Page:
Combinatorial Optimization: A Survey
, 1993
"... This paper is a chapter of the forthcoming Handbook of Combinatorics, to be published by NorthHolland. It surveys the basic techniques and methods in combinatorial optimization. We organize our material according to the fundamental algorithmic techniques and illustrate them on problems to which the ..."
Abstract

Cited by 3 (0 self)
 Add to MetaCart
This paper is a chapter of the forthcoming Handbook of Combinatorics, to be published by NorthHolland. It surveys the basic techniques and methods in combinatorial optimization. We organize our material according to the fundamental algorithmic techniques and illustrate them on problems to which these methods have been applied successfully. Special attention is given to approximation algorithms and fast (primal and dual) heuristics.
Dynamic degree constrained network design: a genetic algorithm approach
 Proceedings GECCO99. Genetic and Evolutionary Computation Conference. Eighth International Conference on Genetic Algorithms (ICGA99) and the Fourth Annual Genetic Programming Conference (GP99
, 1999
"... The design and development ofnetwork infrastructure to support missioncritical operations has become a critical and complicated issue. In this study we explore the use of genetic algorithms (GA) for the design of a degree constrained minimal spanning tree (DCMST) problem with varied degrees on each ..."
Abstract

Cited by 3 (0 self)
 Add to MetaCart
The design and development ofnetwork infrastructure to support missioncritical operations has become a critical and complicated issue. In this study we explore the use of genetic algorithms (GA) for the design of a degree constrained minimal spanning tree (DCMST) problem with varied degrees on each node. The performance of GA was compared with two popular heuristics. The results indicate that GA provide better solution quality compared to heuristics, but is worse than heuristics in terms of computation time. 1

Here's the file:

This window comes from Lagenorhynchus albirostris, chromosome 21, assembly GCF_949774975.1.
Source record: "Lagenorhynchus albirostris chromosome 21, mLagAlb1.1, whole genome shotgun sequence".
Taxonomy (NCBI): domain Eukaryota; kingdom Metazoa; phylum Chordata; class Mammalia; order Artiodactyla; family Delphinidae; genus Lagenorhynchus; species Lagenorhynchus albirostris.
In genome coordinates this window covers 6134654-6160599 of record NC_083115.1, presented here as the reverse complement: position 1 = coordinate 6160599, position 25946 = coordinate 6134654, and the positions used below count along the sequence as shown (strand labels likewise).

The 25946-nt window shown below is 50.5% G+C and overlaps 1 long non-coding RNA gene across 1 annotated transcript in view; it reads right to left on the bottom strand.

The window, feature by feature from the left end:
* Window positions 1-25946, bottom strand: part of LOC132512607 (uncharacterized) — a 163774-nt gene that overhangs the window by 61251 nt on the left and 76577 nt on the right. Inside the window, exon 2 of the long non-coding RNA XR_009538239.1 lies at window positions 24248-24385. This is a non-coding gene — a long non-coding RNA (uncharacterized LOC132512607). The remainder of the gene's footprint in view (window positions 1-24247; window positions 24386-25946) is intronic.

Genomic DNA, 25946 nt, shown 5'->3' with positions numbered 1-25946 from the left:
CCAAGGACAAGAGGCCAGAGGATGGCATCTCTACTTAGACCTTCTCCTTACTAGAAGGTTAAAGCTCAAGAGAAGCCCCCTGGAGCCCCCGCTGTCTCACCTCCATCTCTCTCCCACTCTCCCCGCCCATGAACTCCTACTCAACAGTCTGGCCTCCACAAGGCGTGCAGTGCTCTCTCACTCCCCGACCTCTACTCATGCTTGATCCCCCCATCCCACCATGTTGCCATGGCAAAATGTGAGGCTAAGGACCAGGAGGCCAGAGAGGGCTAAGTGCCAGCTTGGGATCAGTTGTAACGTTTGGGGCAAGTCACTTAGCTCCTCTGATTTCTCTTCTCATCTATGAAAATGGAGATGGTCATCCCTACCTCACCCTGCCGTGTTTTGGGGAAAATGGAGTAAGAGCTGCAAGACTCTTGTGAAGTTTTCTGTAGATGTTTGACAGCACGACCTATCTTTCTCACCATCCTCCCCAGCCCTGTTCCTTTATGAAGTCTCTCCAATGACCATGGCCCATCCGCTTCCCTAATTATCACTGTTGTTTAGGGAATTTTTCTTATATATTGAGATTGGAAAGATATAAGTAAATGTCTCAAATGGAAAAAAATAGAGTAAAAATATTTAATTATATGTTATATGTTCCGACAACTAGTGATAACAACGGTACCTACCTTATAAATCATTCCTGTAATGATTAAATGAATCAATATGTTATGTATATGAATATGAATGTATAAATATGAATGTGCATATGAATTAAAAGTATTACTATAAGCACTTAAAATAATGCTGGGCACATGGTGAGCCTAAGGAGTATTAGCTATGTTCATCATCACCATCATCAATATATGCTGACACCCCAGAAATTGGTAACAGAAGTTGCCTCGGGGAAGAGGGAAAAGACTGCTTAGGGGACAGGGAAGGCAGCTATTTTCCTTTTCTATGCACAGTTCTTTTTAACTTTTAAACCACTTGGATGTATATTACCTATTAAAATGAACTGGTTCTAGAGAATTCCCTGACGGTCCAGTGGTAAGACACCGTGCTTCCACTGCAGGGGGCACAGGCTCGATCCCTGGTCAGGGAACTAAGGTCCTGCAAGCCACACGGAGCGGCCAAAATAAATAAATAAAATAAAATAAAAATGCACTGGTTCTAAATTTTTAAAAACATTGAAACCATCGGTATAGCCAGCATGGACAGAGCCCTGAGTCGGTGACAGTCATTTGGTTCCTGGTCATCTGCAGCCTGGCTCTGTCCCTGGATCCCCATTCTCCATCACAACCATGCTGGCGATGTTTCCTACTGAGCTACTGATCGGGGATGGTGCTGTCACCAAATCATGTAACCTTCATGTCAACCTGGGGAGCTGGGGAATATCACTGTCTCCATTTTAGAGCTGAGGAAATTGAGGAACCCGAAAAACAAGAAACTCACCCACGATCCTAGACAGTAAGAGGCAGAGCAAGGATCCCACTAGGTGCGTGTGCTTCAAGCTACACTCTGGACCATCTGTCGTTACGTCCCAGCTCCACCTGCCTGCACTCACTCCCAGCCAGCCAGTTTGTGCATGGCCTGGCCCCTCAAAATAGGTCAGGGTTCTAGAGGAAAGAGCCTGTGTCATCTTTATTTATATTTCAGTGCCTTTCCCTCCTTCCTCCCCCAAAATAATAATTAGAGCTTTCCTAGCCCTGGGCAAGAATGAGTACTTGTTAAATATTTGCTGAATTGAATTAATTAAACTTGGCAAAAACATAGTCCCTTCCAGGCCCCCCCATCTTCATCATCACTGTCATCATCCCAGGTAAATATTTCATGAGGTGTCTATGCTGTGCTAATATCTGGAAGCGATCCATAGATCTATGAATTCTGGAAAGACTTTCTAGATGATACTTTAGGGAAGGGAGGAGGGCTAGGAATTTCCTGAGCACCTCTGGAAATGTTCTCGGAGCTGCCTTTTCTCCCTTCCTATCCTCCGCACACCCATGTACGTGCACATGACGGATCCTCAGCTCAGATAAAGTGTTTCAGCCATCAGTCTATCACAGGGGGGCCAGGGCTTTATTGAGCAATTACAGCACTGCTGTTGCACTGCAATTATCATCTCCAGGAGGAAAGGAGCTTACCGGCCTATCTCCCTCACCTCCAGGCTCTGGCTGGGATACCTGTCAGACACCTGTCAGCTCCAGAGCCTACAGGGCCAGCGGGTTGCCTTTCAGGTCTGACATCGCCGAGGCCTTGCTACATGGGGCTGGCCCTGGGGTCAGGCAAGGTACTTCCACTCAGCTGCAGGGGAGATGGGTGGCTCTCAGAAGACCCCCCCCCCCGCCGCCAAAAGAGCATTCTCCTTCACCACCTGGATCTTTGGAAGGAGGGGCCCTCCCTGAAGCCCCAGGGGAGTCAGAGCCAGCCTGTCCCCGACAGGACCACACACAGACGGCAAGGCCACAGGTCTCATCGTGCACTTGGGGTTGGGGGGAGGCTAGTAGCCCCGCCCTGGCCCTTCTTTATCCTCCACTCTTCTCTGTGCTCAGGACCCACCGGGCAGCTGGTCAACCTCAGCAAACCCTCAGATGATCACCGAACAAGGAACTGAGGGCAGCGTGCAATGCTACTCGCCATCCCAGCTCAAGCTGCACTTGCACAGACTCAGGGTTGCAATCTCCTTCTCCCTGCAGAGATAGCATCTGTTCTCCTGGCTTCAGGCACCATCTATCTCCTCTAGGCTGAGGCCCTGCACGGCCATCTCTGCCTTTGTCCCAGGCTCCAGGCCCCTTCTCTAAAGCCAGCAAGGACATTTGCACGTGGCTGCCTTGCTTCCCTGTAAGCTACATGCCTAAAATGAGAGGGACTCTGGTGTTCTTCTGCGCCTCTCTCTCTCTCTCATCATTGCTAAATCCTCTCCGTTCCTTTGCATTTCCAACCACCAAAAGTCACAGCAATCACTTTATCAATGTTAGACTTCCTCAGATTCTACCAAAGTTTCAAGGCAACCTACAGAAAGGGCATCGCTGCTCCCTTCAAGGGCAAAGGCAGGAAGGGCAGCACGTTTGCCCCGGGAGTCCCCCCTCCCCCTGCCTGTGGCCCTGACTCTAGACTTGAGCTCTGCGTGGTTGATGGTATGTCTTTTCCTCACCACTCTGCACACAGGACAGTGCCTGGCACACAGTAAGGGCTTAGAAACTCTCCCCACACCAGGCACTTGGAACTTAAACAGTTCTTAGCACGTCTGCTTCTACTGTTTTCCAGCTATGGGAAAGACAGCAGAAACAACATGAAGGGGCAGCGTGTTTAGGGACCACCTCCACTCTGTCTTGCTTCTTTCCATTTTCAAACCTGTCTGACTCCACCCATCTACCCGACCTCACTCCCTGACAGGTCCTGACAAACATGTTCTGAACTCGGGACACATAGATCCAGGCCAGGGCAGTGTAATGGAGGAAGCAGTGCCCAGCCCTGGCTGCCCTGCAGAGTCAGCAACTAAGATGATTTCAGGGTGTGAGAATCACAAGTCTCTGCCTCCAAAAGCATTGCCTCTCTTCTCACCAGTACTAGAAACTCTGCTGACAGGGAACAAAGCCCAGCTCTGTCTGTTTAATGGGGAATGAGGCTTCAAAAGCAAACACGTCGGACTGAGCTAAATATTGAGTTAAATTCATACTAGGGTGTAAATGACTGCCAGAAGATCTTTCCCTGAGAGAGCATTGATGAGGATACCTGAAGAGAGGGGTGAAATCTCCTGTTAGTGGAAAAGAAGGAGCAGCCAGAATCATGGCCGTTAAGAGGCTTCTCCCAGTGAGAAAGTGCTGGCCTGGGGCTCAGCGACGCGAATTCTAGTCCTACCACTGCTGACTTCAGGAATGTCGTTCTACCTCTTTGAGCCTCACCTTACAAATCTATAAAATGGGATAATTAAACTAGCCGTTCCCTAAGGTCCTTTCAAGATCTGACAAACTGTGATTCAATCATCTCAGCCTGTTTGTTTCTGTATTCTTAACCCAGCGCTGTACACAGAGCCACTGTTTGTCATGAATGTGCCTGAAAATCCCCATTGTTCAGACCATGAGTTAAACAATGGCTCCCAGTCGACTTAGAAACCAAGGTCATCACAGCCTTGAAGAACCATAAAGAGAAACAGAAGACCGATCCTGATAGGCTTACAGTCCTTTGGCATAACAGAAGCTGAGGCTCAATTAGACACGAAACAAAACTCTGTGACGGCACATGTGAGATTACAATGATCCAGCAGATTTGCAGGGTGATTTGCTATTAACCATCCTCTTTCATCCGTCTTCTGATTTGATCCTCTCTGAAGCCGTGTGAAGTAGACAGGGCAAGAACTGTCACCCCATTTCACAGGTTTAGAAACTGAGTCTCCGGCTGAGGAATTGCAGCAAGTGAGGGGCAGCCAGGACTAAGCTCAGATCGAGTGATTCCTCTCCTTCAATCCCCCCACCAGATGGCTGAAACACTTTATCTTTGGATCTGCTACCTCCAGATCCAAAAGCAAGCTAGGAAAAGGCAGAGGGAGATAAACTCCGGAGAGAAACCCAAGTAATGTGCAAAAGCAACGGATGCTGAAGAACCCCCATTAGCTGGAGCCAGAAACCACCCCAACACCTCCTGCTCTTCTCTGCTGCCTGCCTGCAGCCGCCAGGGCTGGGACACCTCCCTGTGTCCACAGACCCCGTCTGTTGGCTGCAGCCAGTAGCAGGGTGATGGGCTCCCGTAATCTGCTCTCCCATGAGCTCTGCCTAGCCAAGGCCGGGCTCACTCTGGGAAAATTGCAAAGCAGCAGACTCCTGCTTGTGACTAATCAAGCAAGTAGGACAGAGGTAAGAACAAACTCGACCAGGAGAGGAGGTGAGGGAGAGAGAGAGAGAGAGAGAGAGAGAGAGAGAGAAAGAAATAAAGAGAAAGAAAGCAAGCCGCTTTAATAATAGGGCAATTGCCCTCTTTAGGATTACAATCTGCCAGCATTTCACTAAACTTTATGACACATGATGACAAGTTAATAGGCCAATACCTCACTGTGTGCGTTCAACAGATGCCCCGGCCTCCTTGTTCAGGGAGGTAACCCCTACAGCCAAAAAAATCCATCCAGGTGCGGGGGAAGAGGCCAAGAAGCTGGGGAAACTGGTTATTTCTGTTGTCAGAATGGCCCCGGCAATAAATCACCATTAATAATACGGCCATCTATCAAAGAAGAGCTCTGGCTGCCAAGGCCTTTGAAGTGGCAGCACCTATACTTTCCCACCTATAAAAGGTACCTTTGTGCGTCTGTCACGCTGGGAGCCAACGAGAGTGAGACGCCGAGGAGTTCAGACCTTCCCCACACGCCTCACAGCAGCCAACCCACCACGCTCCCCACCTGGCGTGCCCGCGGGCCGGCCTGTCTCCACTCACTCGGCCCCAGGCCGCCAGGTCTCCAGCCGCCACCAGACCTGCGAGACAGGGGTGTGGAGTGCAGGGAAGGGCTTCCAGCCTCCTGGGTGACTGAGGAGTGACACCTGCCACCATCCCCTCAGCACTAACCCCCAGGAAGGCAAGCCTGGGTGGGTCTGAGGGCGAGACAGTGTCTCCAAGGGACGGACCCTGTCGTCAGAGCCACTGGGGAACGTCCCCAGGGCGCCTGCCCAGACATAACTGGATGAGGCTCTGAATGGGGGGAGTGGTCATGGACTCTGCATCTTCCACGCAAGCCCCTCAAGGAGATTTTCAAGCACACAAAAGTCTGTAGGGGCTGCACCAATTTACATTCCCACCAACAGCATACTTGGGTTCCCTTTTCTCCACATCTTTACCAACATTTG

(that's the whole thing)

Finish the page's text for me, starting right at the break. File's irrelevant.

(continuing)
Counting and Constructing Minimal Spanning Trees
, 2000
"... . We revisit the minimal spanning tree problem in order to develop a theory of construction and counting of the minimal spanning trees in a network. The theory indicates that the construction of such trees consists of many different choices, all independent of each other. These results suggest a ..."
Abstract

Cited by 1 (0 self)
 Add to MetaCart
. We revisit the minimal spanning tree problem in order to develop a theory of construction and counting of the minimal spanning trees in a network. The theory indicates that the construction of such trees consists of many different choices, all independent of each other. These results suggest a block approach to the construction of all minimal spanning trees in the network, and an algorithm to that effect is outlined as well as a formula for the number of minimal spanning trees. Key words and Phrases: Minimal spanning trees, equal edge replacements, equivalent edges, choices. 1991 Mathematics Subject Classification. Primary 05C05, 68R10. 1. Introduction. Let G be a connected loopfree nondirected graph, let T be a spanning tree of G, and let f be an edge of G not in T . We define P (f; T ), the path of f in T , to be the unique simple path in T that joins the vertices of f . Consider an ordered pair (e; f) of edges such that e 2 T , f 62 T and e is on P (f; T ). Define S = (T...
An O(log m) parallel algorithm for the most vital edge problem
"... : In this paper we study a parallel algorithm for the computation of the most vital edge (MVE) problem with respect to a given minimum spanning tree. Our algorithm runs on O(m) processors and has running time of O(log m), where m is the number of edges and n is the number of vertices of the given gr ..."
Abstract
 Add to MetaCart
: In this paper we study a parallel algorithm for the computation of the most vital edge (MVE) problem with respect to a given minimum spanning tree. Our algorithm runs on O(m) processors and has running time of O(log m), where m is the number of edges and n is the number of vertices of the given graph. Keywords: Parallel algorithms, graph algorithms, complexity, minimum spanning tree, most vital edge problem.  2  2. Preliminaries Here we collect some of the known results on the characteristics of the minimum spanning trees and the MVE problem. These will be stated in the form of lemmas without proofs, and wherever possible, we will give references to the original sources. The following design criteria have been used by different MST algorithms, see for example Graham and Hell [4]. 1. Add a shortest edge which joins different fragments. 2. Choose a vertex, v arbitrarily. Add a shortest edge which joins the fragment containing v to another fragment. 3. For every fragment add the ...